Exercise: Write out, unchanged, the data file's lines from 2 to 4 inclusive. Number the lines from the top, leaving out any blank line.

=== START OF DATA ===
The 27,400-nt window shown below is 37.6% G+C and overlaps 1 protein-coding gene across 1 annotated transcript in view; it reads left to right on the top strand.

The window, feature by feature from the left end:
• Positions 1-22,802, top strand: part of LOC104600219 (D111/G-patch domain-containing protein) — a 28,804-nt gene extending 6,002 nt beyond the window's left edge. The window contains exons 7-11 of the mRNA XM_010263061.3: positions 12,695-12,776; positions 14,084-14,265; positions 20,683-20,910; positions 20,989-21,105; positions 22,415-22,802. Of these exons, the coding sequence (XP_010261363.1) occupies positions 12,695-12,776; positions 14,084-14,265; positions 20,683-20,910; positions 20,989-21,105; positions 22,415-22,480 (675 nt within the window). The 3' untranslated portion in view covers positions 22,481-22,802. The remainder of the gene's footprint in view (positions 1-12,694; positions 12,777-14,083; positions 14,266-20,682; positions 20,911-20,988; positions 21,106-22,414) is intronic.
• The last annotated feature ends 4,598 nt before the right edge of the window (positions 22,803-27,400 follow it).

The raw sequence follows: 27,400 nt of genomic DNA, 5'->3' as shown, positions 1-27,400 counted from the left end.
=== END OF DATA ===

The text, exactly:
The window, feature by feature from the left end:
• Positions 1-22,802, top strand: part of LOC104600219 (D111/G-patch domain-containing protein) — a 28,804-nt gene extending 6,002 nt beyond the window's left edge. The window contains exons 7-11 of the mRNA XM_010263061.3: positions 12,695-12,776; positions 14,084-14,265; positions 20,683-20,910; positions 20,989-21,105; positions 22,415-22,802. Of these exons, the coding sequence (XP_010261363.1) occupies positions 12,695-12,776; positions 14,084-14,265; positions 20,683-20,910; positions 20,989-21,105; positions 22,415-22,480 (675 nt within the window). The 3' untranslated portion in view covers positions 22,481-22,802. The remainder of the gene's footprint in view (positions 1-12,694; positions 12,777-14,083; positions 14,266-20,682; positions 20,911-20,988; positions 21,106-22,414) is intronic.
• The last annotated feature ends 4,598 nt before the right edge of the window (positions 22,803-27,400 follow it).